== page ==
Once in a while I enjoy reading a Young Adult book. A good YA novel typically offers clean and stylish writing and a compelling plot that moves along briskly. On all of these counts, The Fault in Our Stars is a very good book.
The plot concerns love and illness, themes of interest to adults young and old. I don't want to summarize it in too much detail as part of the book's charm is in the rolling out of events. Simply put, the novel's protagonist is 16-year old Hazel Lancaster. Hazel has terminal cancer. At a cancer support group for children, she meets Augustus Waters. Seventeen-year old Augustus' cancer is in remission, but the treatment cost him his right leg. The two smart, self-aware teens are attracted to each other; and so their star-crossed story begins. Reading about a teen with a terminal cancer diagnosis may sound tough. Although this book certainly has its share of teary moments, The Fault in Our Stars is not cloyingly sentimental. It has good dialogue, unpredictable plot turns, and quality reflections about love, time, and illness.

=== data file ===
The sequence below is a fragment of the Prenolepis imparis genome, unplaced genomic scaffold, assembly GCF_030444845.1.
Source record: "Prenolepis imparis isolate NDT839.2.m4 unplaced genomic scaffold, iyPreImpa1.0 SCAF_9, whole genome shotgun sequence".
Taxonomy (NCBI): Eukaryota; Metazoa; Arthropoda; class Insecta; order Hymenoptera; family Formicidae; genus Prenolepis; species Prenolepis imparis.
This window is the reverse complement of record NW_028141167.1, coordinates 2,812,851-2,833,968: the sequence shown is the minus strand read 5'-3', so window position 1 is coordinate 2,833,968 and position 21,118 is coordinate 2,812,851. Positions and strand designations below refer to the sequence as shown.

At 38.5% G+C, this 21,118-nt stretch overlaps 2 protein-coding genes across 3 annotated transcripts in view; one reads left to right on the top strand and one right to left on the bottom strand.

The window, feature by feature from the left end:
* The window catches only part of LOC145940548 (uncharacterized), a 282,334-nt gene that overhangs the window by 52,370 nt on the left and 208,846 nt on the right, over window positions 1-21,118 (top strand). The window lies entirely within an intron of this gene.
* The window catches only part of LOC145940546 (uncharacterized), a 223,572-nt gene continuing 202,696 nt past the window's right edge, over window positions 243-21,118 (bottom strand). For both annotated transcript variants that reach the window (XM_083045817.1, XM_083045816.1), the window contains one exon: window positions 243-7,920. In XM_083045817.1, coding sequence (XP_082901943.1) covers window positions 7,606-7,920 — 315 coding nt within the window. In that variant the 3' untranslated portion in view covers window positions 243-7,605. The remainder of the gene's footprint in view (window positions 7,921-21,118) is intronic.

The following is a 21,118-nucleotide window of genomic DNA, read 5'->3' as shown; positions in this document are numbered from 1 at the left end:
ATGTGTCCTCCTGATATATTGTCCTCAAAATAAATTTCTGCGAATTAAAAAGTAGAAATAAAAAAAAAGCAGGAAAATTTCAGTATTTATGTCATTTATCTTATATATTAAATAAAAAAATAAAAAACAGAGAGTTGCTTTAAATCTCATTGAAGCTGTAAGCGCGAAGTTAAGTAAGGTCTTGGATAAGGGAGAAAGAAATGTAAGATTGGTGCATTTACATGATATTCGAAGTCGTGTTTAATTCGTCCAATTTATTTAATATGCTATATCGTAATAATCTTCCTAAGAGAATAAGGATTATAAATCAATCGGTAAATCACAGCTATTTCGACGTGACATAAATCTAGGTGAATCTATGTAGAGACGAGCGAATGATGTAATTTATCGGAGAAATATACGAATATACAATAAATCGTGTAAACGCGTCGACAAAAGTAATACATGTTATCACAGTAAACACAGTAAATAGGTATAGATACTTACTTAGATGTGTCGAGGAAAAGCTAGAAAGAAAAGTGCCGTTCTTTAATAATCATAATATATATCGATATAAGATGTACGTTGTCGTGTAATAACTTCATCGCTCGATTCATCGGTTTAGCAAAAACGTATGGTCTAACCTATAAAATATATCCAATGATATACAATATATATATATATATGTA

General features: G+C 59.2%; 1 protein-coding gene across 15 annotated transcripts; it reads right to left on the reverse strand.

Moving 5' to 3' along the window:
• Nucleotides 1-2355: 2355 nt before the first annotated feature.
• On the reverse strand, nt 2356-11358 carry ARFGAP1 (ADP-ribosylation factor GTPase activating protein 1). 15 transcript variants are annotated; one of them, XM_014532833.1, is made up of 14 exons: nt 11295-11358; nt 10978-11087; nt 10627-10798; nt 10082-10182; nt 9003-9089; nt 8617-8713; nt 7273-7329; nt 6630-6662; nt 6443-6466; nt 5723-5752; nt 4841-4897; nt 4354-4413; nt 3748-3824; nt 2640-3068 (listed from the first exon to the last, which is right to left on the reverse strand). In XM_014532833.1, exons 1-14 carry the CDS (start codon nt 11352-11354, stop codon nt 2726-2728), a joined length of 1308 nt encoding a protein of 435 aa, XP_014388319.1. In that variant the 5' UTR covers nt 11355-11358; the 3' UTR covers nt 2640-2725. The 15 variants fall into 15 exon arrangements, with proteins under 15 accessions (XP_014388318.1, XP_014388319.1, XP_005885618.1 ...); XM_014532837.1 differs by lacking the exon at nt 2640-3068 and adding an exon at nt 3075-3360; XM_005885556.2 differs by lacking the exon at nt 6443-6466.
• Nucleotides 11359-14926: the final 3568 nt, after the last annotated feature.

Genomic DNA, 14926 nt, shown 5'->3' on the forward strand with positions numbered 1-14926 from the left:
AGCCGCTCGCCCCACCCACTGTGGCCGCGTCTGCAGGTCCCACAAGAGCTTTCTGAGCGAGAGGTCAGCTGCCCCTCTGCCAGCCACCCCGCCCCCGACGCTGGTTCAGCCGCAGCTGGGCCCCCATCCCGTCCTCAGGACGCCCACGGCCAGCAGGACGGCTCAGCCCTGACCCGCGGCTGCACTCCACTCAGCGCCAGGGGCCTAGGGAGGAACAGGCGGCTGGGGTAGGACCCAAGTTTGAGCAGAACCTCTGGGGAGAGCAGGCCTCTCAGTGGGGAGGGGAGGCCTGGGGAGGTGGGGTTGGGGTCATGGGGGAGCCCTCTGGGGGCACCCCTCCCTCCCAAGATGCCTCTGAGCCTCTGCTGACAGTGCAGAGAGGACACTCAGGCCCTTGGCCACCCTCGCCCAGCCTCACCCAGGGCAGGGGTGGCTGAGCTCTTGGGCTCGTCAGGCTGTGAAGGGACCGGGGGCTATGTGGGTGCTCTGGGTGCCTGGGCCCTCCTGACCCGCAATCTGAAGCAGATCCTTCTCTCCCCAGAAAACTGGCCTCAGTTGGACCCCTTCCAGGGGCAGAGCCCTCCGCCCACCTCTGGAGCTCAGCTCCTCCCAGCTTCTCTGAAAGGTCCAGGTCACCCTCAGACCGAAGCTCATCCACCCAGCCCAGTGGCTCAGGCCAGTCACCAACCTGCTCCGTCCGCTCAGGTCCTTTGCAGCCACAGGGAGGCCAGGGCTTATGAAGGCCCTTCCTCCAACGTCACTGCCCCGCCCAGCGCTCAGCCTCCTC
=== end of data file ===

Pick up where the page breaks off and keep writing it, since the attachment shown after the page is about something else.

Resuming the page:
How much of life can be control by our actions and how much is fate? In Shakespeare's Julius Cesar, Cassius tells Brutus that fate is not the determinant of the a man's course: "The fault, dear Brutus, is not in our stars, But in ourselves, that we are underlings." But what if the fault is in our stars? That's what Hazel must sort out in this very good book.